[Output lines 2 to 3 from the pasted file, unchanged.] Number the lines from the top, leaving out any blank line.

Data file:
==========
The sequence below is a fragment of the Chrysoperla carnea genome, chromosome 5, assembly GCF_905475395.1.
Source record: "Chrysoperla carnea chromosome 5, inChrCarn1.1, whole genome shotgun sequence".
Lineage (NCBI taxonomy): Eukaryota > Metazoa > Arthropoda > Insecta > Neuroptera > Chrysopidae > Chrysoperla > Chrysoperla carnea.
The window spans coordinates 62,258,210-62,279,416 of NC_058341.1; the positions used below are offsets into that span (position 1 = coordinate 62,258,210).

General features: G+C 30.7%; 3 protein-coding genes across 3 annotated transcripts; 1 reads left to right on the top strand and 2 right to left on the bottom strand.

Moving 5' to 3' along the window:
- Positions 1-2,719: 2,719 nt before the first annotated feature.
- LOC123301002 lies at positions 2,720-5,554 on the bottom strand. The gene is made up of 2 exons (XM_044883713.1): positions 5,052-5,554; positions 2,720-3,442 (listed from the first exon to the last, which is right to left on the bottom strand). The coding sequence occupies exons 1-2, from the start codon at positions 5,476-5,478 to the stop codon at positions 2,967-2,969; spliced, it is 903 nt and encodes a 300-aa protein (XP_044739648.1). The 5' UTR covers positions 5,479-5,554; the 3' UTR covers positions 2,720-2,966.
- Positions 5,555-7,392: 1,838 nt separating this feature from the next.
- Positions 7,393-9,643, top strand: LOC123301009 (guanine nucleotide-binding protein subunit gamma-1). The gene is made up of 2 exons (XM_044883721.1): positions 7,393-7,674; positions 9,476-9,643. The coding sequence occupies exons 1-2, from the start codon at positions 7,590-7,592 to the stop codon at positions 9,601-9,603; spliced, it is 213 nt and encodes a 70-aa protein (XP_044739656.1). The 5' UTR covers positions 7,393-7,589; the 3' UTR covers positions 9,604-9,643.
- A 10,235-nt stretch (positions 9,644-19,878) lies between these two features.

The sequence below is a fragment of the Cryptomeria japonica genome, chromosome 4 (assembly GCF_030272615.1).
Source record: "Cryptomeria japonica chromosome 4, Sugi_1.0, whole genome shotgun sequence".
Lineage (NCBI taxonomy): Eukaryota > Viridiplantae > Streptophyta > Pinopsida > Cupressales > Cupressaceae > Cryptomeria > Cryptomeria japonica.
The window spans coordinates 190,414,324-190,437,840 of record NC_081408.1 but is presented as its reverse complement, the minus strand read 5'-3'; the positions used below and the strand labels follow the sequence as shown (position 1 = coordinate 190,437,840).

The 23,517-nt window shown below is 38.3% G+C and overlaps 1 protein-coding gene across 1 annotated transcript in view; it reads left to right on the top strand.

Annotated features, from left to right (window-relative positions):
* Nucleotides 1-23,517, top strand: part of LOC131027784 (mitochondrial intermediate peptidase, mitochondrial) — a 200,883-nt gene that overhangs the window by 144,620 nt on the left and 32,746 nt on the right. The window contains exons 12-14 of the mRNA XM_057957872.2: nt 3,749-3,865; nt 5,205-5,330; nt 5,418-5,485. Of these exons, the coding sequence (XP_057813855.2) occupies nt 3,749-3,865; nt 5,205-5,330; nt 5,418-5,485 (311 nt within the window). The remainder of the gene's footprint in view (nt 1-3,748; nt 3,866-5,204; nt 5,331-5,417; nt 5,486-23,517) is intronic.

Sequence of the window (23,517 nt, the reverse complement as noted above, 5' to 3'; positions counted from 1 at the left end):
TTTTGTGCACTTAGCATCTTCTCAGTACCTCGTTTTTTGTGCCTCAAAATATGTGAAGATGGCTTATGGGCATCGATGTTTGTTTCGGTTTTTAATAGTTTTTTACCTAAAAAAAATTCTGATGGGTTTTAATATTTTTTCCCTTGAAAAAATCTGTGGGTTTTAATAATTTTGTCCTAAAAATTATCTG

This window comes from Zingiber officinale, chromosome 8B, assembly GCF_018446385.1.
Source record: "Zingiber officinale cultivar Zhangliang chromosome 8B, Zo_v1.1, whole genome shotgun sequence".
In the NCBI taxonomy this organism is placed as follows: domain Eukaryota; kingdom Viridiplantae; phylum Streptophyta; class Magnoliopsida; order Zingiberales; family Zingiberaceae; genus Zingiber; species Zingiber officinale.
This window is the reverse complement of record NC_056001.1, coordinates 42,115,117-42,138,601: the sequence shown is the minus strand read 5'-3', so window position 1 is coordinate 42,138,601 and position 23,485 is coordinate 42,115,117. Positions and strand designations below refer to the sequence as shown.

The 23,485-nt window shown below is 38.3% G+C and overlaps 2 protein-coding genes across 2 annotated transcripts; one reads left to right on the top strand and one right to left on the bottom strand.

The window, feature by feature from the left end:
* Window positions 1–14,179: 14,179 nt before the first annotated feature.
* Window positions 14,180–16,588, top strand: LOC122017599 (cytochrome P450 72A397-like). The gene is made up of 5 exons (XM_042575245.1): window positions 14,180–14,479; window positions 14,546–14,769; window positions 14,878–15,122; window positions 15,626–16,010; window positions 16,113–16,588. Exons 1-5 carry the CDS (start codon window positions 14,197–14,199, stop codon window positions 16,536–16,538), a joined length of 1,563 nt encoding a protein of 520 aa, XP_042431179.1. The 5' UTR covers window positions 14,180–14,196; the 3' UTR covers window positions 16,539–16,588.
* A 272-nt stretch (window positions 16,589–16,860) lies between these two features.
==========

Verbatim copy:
Source record: "Chrysoperla carnea chromosome 5, inChrCarn1.1, whole genome shotgun sequence".
Lineage (NCBI taxonomy): Eukaryota > Metazoa > Arthropoda > Insecta > Neuroptera > Chrysopidae > Chrysoperla > Chrysoperla carnea.